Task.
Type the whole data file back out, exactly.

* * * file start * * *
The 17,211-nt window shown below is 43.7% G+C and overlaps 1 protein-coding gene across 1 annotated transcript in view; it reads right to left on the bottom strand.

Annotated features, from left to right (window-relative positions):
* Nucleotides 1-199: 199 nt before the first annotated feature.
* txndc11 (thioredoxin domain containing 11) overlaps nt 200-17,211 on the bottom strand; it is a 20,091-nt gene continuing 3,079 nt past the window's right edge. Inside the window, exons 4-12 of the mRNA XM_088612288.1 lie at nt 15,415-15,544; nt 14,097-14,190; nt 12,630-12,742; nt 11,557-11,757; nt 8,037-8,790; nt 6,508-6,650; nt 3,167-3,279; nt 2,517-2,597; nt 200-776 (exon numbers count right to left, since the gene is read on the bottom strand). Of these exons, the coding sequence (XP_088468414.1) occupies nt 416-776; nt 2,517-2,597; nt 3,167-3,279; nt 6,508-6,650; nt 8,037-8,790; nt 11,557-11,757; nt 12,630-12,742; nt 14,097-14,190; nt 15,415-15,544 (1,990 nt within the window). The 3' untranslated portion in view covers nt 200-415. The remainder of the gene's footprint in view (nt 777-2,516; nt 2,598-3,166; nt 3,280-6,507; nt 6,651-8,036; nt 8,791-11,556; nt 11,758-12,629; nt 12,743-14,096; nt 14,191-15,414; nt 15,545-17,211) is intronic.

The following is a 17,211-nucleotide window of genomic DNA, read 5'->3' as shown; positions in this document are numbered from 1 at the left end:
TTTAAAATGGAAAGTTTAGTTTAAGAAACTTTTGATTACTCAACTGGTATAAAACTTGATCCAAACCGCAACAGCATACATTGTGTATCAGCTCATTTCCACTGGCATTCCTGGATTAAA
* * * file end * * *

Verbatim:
The 17,211-nt window shown below is 43.7% G+C and overlaps 1 protein-coding gene across 1 annotated transcript in view; it reads right to left on the bottom strand.

Annotated features, from left to right (window-relative positions):
* Nucleotides 1-199: 199 nt before the first annotated feature.
* txndc11 (thioredoxin domain containing 11) overlaps nt 200-17,211 on the bottom strand; it is a 20,091-nt gene continuing 3,079 nt past the window's right edge. Inside the window, exons 4-12 of the mRNA XM_088612288.1 lie at nt 15,415-15,544; nt 14,097-14,190; nt 12,630-12,742; nt 11,557-11,757; nt 8,037-8,790; nt 6,508-6,650; nt 3,167-3,279; nt 2,517-2,597; nt 200-776 (exon numbers count right to left, since the gene is read on the bottom strand). Of these exons, the coding sequence (XP_088468414.1) occupies nt 416-776; nt 2,517-2,597; nt 3,167-3,279; nt 6,508-6,650; nt 8,037-8,790; nt 11,557-11,757; nt 12,630-12,742; nt 14,097-14,190; nt 15,415-15,544 (1,990 nt within the window). The 3' untranslated portion in view covers nt 200-415. The remainder of the gene's footprint in view (nt 777-2,516; nt 2,598-3,166; nt 3,280-6,507; nt 6,651-8,036; nt 8,791-11,556; nt 11,758-12,629; nt 12,743-14,096; nt 14,191-15,414; nt 15,545-17,211) is intronic.

The following is a 17,211-nucleotide window of genomic DNA, read 5'->3' as shown; positions in this document are numbered from 1 at the left end:
TTTAAAATGGAAAGTTTAGTTTAAGAAACTTTTGATTACTCAACTGGTATAAAACTTGATCCAAACCGCAACAGCATACATTGTGTATCAGCTCATTTCCACTGGCATTCCTGGATTAAA